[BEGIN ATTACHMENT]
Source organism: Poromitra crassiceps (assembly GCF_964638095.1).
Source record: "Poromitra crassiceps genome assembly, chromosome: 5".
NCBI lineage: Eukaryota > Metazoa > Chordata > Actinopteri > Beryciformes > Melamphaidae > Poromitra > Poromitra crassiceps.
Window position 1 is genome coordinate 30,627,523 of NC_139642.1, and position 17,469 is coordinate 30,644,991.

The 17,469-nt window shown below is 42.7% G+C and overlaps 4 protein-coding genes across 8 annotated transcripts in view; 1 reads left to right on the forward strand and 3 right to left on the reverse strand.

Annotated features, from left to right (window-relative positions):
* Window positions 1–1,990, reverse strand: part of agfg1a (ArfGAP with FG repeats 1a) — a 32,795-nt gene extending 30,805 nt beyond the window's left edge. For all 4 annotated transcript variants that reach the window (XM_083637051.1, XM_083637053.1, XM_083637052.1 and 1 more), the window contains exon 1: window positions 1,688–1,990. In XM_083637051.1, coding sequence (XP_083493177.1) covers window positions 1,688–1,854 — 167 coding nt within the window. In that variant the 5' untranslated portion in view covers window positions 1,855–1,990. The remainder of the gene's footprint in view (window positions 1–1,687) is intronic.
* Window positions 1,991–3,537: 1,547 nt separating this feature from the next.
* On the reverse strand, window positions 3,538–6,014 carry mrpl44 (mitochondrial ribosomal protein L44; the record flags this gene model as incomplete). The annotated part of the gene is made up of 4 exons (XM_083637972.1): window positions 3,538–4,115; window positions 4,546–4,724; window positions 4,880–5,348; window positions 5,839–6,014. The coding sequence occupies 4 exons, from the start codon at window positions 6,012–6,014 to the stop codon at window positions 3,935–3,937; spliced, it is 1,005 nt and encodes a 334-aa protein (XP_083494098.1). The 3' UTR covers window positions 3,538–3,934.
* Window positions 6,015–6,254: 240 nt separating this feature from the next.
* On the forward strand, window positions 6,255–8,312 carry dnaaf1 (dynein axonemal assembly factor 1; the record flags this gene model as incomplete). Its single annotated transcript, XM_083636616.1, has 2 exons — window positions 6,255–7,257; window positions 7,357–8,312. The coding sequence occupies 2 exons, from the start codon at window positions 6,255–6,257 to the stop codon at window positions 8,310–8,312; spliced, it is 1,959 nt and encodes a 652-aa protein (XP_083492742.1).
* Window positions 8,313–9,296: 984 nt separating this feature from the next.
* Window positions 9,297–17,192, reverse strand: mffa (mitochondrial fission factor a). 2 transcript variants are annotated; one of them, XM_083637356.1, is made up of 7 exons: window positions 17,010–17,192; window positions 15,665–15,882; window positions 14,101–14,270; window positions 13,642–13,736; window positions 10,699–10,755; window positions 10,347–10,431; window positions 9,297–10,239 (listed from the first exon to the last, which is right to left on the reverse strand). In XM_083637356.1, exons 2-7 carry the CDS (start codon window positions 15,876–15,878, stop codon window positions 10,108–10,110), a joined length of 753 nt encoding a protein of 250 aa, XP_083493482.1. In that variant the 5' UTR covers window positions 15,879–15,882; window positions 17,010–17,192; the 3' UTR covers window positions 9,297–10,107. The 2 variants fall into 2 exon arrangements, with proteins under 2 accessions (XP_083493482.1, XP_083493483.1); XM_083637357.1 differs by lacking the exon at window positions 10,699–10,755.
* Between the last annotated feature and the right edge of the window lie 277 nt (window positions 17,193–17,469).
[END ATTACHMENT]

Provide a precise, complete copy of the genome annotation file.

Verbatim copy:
Source organism: Poromitra crassiceps (assembly GCF_964638095.1).
Source record: "Poromitra crassiceps genome assembly, chromosome: 5".
NCBI lineage: Eukaryota > Metazoa > Chordata > Actinopteri > Beryciformes > Melamphaidae > Poromitra > Poromitra crassiceps.
Window position 1 is genome coordinate 30,627,523 of NC_139642.1, and position 17,469 is coordinate 30,644,991.

The 17,469-nt window shown below is 42.7% G+C and overlaps 4 protein-coding genes across 8 annotated transcripts in view; 1 reads left to right on the forward strand and 3 right to left on the reverse strand.

Annotated features, from left to right (window-relative positions):
* Window positions 1–1,990, reverse strand: part of agfg1a (ArfGAP with FG repeats 1a) — a 32,795-nt gene extending 30,805 nt beyond the window's left edge. For all 4 annotated transcript variants that reach the window (XM_083637051.1, XM_083637053.1, XM_083637052.1 and 1 more), the window contains exon 1: window positions 1,688–1,990. In XM_083637051.1, coding sequence (XP_083493177.1) covers window positions 1,688–1,854 — 167 coding nt within the window. In that variant the 5' untranslated portion in view covers window positions 1,855–1,990. The remainder of the gene's footprint in view (window positions 1–1,687) is intronic.
* Window positions 1,991–3,537: 1,547 nt separating this feature from the next.
* On the reverse strand, window positions 3,538–6,014 carry mrpl44 (mitochondrial ribosomal protein L44; the record flags this gene model as incomplete). The annotated part of the gene is made up of 4 exons (XM_083637972.1): window positions 3,538–4,115; window positions 4,546–4,724; window positions 4,880–5,348; window positions 5,839–6,014. The coding sequence occupies 4 exons, from the start codon at window positions 6,012–6,014 to the stop codon at window positions 3,935–3,937; spliced, it is 1,005 nt and encodes a 334-aa protein (XP_083494098.1). The 3' UTR covers window positions 3,538–3,934.
* Window positions 6,015–6,254: 240 nt separating this feature from the next.
* On the forward strand, window positions 6,255–8,312 carry dnaaf1 (dynein axonemal assembly factor 1; the record flags this gene model as incomplete). Its single annotated transcript, XM_083636616.1, has 2 exons — window positions 6,255–7,257; window positions 7,357–8,312. The coding sequence occupies 2 exons, from the start codon at window positions 6,255–6,257 to the stop codon at window positions 8,310–8,312; spliced, it is 1,959 nt and encodes a 652-aa protein (XP_083492742.1).
* Window positions 8,313–9,296: 984 nt separating this feature from the next.
* Window positions 9,297–17,192, reverse strand: mffa (mitochondrial fission factor a). 2 transcript variants are annotated; one of them, XM_083637356.1, is made up of 7 exons: window positions 17,010–17,192; window positions 15,665–15,882; window positions 14,101–14,270; window positions 13,642–13,736; window positions 10,699–10,755; window positions 10,347–10,431; window positions 9,297–10,239 (listed from the first exon to the last, which is right to left on the reverse strand). In XM_083637356.1, exons 2-7 carry the CDS (start codon window positions 15,876–15,878, stop codon window positions 10,108–10,110), a joined length of 753 nt encoding a protein of 250 aa, XP_083493482.1. In that variant the 5' UTR covers window positions 15,879–15,882; window positions 17,010–17,192; the 3' UTR covers window positions 9,297–10,107. The 2 variants fall into 2 exon arrangements, with proteins under 2 accessions (XP_083493482.1, XP_083493483.1); XM_083637357.1 differs by lacking the exon at window positions 10,699–10,755.
* Between the last annotated feature and the right edge of the window lie 277 nt (window positions 17,193–17,469).